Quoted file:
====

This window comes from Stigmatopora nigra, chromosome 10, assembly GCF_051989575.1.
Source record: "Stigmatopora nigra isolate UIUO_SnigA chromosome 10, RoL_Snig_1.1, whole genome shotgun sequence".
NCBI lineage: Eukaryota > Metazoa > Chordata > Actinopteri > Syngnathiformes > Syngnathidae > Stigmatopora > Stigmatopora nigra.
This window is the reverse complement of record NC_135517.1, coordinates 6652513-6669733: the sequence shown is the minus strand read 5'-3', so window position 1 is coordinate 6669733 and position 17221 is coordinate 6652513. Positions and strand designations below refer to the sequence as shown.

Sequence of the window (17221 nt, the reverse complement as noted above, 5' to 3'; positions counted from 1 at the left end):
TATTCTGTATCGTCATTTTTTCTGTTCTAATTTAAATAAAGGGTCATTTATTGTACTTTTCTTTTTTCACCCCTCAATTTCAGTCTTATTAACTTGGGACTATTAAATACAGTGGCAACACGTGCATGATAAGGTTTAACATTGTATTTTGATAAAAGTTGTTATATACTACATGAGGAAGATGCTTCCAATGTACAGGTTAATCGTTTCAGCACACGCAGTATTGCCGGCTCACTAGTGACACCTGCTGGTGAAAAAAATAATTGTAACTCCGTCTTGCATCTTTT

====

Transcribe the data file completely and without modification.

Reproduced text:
This window comes from Stigmatopora nigra, chromosome 10, assembly GCF_051989575.1.
Source record: "Stigmatopora nigra isolate UIUO_SnigA chromosome 10, RoL_Snig_1.1, whole genome shotgun sequence".
NCBI lineage: Eukaryota > Metazoa > Chordata > Actinopteri > Syngnathiformes > Syngnathidae > Stigmatopora > Stigmatopora nigra.
This window is the reverse complement of record NC_135517.1, coordinates 6652513-6669733: the sequence shown is the minus strand read 5'-3', so window position 1 is coordinate 6669733 and position 17221 is coordinate 6652513. Positions and strand designations below refer to the sequence as shown.

Sequence of the window (17221 nt, the reverse complement as noted above, 5' to 3'; positions counted from 1 at the left end):
TATTCTGTATCGTCATTTTTTCTGTTCTAATTTAAATAAAGGGTCATTTATTGTACTTTTCTTTTTTCACCCCTCAATTTCAGTCTTATTAACTTGGGACTATTAAATACAGTGGCAACACGTGCATGATAAGGTTTAACATTGTATTTTGATAAAAGTTGTTATATACTACATGAGGAAGATGCTTCCAATGTACAGGTTAATCGTTTCAGCACACGCAGTATTGCCGGCTCACTAGTGACACCTGCTGGTGAAAAAAATAATTGTAACTCCGTCTTGCATCTTTT